Anti-bullying Programs in Schools: 23+ Best Activities

Anti-bullying programs classroomBullying is a significant problem that is experienced worldwide (Cook et al., 2010; Demaray et al., 2016; Yahia et al., 2021).

This phenomenon affects millions of people each year, with an estimated 10–30% of students being involved in bullying (Cook et al., 2010), which has the potential for lasting, oppressive negative outcomes.

In fact, one in three children have experienced bullying within the past 30 days, which increases the risk of poor health, social and educational outcomes in childhood and adolescence (Armitage, 2021).

Further, bullying can potentially cause bodily harm, emotional distress, and deprivation of rights. And even witnessing bullying can negatively affect someone’s wellbeing (Chen et al., 2021).

Bullying requires a comprehensive response. It is a multi-faceted epidemic that has alarming consequences, and here we will look at how schools can better manage this challenging social problem using anti-bullying programs.

Before you continue, we thought you might like to download our three Positive Relationships Exercises for free. These detailed, science-based exercises will help you and your students build healthy, life-enriching relationships.

What Is Bullying in Schools? 5 Examples

To understand bullying, it is critical to be able to define what bullying is. There is a distinct difference between harassment and bullying, as bullying is repeated behavior.

Bullying has been defined in many ways. Bullying was simply known as the hurtful action of a person to another person and has evolved into an even more specific phenomenon. A more specific definition is an unwanted aggressive action or repeated behavior that involves an imbalance of power (Ngussa & Mwema, 2021).

However, it is important to note that there is a difference between conflict and bullying. The treatment of an individual is considered bullying if it is pervasive and ongoing.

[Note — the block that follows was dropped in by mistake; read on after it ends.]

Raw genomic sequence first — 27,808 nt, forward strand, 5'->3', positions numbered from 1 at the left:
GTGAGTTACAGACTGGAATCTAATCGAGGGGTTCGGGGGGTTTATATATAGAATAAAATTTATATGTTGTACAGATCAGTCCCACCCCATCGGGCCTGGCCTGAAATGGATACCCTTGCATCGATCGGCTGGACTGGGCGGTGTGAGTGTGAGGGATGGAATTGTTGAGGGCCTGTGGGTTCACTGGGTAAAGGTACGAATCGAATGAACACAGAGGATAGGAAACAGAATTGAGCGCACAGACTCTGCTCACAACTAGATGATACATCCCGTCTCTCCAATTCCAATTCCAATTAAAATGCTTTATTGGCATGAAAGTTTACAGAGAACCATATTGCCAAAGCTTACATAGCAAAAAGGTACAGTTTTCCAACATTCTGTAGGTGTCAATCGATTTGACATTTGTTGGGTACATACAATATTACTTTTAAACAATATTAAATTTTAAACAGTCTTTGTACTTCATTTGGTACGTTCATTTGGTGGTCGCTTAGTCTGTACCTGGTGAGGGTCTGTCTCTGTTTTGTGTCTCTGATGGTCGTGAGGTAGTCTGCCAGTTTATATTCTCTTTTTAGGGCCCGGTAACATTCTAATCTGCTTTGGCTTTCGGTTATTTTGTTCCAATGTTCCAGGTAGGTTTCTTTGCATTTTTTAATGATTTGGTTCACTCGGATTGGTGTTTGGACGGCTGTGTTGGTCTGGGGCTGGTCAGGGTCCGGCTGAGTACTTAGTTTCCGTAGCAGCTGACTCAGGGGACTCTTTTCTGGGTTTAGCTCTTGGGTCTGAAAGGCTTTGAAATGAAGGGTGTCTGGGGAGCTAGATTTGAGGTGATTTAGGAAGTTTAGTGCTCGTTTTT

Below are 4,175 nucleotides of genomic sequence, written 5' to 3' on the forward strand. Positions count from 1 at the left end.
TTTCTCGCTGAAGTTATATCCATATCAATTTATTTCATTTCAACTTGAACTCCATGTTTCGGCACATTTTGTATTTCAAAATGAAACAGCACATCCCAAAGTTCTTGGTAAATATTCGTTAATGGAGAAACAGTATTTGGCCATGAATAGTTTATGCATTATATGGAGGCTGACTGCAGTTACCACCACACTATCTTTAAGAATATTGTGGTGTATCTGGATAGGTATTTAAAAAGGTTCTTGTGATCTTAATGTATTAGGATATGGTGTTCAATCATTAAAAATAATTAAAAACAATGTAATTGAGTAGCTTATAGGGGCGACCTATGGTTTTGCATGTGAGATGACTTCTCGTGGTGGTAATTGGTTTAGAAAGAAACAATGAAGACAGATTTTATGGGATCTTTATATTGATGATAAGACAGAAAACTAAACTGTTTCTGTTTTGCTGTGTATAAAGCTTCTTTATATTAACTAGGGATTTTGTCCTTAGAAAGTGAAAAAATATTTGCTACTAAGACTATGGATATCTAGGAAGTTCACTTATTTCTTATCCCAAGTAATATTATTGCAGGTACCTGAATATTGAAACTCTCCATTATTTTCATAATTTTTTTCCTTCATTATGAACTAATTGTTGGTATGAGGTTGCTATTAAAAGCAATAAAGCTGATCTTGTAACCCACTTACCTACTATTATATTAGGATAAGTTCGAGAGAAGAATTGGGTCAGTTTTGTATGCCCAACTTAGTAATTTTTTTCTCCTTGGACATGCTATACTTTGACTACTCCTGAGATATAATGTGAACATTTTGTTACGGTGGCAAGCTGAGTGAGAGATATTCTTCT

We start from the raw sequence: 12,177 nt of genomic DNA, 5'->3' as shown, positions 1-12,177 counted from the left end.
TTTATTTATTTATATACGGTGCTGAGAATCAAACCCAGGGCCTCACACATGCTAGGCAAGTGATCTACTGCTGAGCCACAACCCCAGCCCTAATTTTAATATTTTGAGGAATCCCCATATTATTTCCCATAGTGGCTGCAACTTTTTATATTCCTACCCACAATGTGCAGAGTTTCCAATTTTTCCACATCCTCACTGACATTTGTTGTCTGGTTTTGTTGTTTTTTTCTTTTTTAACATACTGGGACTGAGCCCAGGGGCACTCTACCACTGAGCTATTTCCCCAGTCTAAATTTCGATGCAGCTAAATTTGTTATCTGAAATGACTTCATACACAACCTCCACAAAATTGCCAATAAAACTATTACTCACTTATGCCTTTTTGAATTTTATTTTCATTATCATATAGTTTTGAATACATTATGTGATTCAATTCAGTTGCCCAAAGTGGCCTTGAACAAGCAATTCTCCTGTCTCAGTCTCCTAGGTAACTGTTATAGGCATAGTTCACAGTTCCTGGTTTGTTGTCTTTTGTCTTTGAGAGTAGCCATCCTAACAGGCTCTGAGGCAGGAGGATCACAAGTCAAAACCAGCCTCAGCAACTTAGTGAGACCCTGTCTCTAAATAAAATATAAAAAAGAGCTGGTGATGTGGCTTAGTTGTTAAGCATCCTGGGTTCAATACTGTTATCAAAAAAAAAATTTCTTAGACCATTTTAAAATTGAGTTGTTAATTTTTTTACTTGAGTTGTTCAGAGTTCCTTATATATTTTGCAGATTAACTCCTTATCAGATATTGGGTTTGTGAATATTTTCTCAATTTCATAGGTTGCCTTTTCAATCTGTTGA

Bullying may be verbal, social, sexual, physical, racist, consist of threats and coercion, cause the loss of property and money, or lead to violence with lies (Mammadova, 2022). However, the following examples are in alignment with these four categories: physical, social, verbal, and property bullying (Peng et al., 2022). We would be remiss if we didn’t also mention cyberbullying, which is a newer form of bullying.


Physical bullying includes overt physical aggression and assault and may comprise pushing, kicking, punching, slapping, etc. (Armitage, 2021).

Example: Tanya shoves Nancy daily when Nancy doesn’t hand over her lunch money.


Social bullying, also known as relational bullying, is the deliberate and repetitive use of attitudes or words to make another person uncomfortable; control, humiliate, or isolate them; or damage their integrity, reputation, or self-esteem. This may also include excluding someone on purpose, telling others not to be friends with someone, spreading rumors about someone, or embarrassing someone in public.

Example: Kristi tells Tara that their friend Tracy still wets the bed and that she should no longer be friends with such a person.


Verbal bullying is characterized by direct verbal attacks that are highly personal. This type of bullying may include teasing, taunting, or threatening behavior directed at the victim’s appearance, abilities, family, culture, race, or religion (Armitage, 2021).

Example: Joshua creates a song about Trenton’s nose and sings it loudly in the hallways between classes.


Property bullying entails the physical harm, damage, and destruction of someone’s property (Chen et al., 2021).

Example: Robert snatched away Chad’s baseball glove, which was given to him by his grandfather. Robert tosses the glove in the mud and smashes it with his foot while taunting Chad.


Cyberbullying concerns pictures or messages sent online (Johansson & Englund, 2021). Although this is a newer type of bullying, with the rise of social media, it has the potential to be even more devastating.

Example: Sarah snaps an unflattering picture of Desiree and creates a meme about her weight. She sends this picture to everyone on her contact list, and this picture is now circulating at school.

Anti-Bullying Policies in Schools

Anti-Bullying PoliciesAnti-bullying policies in schools vary; however, all schools that receive public funding are subjected to the federal laws that protect individuals from bullying and harassment in the United States.

Title VI of the Civil Rights Act of 1964 protects students discriminated against based on their race, color, or national origin. Title IX of the Education Amendments of 1972 prohibits discrimination based on sex, and Section 504 of the Rehabilitation Act of 1973 and Title II of the Americans with Disabilities Act (1990) both prohibit discrimination based on disability.